IE 11 Not Supported

For optimal browsing, we recommend Chrome, Firefox or Safari browsers.

Kristin Russell Discusses New Role as Colorado CIO and Secretary of Technology

One goal is to understand technology's role in state's economic development and recovery plan.

In February, Colorado Gov. John Hickenlooper named Kristin Russell as the state’s CIO and secretary of technology. After serving as vice president of global IT service operations at Oracle, Russell comes to the public sector with more than 15 years’ experience in operations leadership, customer service, and organizational design and development.

You had a very important position at Oracle, why switch to the public sector?

This is a once-in-a-lifetime opportunity. I truly enjoyed my time at Oracle. It’s an incredible company with true vision and strategy around technology and enterprise computing. [But] this job is coming at a unique time in Colorado’s history in terms of the need to really understand technology’s role in the state’s economic development and recovery plan. I’m kind of the quintessential learner. I like to take on new challenges, and so it’s one of those times in one’s career where you have to take a step back, look at those opportunities and take advantage of them.  

What will be some challenges with taking on this role in government?

I think there is tons of opportunity. There are areas of IT service that need to be hardened and worked on from a reliability, performance and stability standpoint. That’s typical in a lot of IT jobs. But this is a huge opportunity to leverage what we’re doing around economic development and looking at how technology can be key to that. I look at technology as something that can join people from a digital-divide perspective and bring communities together, so that’s probably what I’m most excited about.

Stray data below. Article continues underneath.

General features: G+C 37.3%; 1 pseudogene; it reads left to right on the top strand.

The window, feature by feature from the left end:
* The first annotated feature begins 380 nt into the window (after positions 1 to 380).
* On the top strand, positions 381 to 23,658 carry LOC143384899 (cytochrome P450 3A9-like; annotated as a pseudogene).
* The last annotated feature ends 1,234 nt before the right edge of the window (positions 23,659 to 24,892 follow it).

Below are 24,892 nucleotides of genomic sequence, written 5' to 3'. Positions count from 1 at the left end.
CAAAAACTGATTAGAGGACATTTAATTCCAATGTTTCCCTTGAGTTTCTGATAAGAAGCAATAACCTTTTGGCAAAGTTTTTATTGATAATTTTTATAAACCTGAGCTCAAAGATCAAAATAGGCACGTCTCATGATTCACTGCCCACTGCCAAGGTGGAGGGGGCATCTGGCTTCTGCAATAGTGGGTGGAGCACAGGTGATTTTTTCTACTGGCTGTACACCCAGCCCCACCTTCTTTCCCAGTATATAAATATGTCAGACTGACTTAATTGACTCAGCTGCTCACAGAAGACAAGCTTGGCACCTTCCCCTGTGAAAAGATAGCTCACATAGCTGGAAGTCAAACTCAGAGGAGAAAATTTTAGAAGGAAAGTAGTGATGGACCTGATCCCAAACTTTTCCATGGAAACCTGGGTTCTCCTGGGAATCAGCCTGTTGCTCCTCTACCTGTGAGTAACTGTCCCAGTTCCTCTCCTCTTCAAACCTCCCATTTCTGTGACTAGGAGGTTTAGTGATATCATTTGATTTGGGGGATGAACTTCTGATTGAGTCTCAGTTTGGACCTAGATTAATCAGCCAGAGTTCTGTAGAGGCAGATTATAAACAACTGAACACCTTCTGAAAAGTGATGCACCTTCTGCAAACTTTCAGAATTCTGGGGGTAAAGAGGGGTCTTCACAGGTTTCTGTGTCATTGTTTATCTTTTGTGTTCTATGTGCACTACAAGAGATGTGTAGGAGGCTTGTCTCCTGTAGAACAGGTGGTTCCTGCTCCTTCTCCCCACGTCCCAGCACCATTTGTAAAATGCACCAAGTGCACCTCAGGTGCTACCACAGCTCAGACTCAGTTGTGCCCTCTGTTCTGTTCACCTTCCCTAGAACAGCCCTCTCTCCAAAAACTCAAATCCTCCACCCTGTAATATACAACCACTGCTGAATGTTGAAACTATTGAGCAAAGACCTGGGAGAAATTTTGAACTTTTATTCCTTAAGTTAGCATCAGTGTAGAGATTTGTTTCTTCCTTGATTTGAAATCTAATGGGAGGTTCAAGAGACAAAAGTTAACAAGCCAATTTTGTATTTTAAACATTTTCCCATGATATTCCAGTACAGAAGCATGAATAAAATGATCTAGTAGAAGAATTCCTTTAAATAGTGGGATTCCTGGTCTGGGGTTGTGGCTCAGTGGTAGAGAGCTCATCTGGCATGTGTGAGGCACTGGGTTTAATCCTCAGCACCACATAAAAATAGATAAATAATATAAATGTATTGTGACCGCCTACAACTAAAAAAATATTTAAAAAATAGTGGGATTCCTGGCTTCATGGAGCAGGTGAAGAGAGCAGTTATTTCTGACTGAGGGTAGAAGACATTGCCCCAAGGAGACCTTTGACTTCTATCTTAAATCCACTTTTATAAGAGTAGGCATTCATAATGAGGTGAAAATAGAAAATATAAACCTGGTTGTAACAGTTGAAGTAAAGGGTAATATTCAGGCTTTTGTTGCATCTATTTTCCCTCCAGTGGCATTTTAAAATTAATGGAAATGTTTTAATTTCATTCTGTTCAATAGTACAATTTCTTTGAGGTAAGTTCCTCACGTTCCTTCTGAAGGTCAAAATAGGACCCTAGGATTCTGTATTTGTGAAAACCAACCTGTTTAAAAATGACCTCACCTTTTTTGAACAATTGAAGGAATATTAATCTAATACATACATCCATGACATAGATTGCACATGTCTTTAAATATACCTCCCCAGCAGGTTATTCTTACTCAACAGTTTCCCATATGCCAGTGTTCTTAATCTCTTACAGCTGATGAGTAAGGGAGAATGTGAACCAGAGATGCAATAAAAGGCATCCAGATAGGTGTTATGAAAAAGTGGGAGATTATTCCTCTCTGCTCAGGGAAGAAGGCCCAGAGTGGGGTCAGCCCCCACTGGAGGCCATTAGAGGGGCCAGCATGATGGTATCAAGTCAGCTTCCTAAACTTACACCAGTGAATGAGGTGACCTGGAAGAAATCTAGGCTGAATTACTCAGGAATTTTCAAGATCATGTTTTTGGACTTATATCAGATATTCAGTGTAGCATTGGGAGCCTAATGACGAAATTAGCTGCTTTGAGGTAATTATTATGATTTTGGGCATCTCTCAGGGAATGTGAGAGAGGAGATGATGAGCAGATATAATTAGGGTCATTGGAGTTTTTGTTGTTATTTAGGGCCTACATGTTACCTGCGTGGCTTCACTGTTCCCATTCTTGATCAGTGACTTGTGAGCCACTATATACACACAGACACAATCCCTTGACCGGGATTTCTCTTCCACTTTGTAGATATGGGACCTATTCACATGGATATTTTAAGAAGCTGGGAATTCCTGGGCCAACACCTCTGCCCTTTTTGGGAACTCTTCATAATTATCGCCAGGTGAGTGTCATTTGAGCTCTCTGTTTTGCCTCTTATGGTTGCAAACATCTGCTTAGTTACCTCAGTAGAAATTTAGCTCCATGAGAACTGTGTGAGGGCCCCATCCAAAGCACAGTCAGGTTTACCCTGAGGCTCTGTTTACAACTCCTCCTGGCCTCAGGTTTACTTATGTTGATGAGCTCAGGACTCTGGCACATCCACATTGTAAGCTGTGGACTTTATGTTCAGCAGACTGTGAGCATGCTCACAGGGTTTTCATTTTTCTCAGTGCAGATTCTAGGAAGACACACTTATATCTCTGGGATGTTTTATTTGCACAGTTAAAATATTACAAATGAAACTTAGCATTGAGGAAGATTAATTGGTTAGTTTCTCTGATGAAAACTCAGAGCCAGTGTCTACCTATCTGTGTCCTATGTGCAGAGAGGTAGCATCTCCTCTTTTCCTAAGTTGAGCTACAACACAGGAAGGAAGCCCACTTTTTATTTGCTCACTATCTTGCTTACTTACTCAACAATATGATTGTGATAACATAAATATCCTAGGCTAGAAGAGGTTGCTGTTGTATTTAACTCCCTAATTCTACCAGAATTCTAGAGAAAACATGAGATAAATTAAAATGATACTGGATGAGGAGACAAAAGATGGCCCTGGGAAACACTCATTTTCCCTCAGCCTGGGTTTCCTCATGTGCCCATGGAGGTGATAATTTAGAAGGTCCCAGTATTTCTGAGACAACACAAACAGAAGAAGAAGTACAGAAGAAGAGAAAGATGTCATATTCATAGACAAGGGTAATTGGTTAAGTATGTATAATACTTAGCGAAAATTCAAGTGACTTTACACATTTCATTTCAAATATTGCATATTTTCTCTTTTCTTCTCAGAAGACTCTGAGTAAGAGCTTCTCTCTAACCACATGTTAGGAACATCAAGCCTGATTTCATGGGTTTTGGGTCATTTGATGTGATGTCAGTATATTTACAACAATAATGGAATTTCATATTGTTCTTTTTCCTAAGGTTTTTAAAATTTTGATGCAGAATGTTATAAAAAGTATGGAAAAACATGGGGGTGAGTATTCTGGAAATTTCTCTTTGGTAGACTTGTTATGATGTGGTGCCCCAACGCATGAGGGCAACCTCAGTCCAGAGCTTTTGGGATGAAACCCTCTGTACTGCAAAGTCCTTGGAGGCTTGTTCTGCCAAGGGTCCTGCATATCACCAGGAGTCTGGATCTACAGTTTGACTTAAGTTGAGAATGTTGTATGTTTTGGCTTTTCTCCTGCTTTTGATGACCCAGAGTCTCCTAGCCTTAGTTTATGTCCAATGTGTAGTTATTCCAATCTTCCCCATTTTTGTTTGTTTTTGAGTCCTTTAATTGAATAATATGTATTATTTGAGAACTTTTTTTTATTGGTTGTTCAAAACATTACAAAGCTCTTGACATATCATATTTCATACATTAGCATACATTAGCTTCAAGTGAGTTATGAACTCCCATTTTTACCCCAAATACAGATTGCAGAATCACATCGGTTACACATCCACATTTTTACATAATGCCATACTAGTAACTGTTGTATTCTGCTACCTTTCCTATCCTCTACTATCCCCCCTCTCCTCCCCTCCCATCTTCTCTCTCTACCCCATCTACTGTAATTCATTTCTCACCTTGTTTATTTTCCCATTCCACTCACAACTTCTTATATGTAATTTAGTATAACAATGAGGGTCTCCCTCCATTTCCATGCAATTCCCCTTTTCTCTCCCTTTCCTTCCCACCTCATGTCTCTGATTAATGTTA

What do you hope to accomplish by the end of 2011?

I’m working on my 90-day plan, and I’m getting a lot of counsel on the things, from a transition standpoint, that have been done. There’s a great, very hard-working Office of Information Technology within the state that’s been working on a lot of transformational activities up until this point, and I want to continue and build on that momentum.

Have you worked with Gov. John Hickenlooper before on any projects?

No. This is my first time meeting and working with him, which I think is a real testament to his leadership and making sure he’s reaching out to a broad base of people to ensure that he gets the right people on his cabinet.


Miriam Jones is a former chief copy editor of Government Technology, Governing, Public CIO and Emergency Management magazines.
Special Projects
Sponsored Articles
  • Sponsored
    Election cybersecurity is one of the hottest topics in the country today. It dominated both the 2016 and 2020 presidential elections, and most likely will continue to do so until state and local governments can demonstrate that their voting infrastructure and solutions are as secure and tamper-proof as possible.
  • Sponsored
    Data privacy and security are growing concerns for government organizations as well as the constituents they serve. In addressing those concerns, public agencies may be able to learn from steps taken by companies in the private sector, says Bryan Shea, vice president of data security and privacy at Hayden AI, which provides autonomous traffic management technologies to governments.
  • Sponsored
    Digital payments in the U.S. have increased significantly, reaching a penetration of 78 percent in 2020, according to McKinsey’s annual Digital Payments Consumer Survey.
  • Sponsored
    IT leaders in public sector agencies and higher education crave a simpler way to manage their high-availability databases. One path to simplicity is the hyperconverged database platform.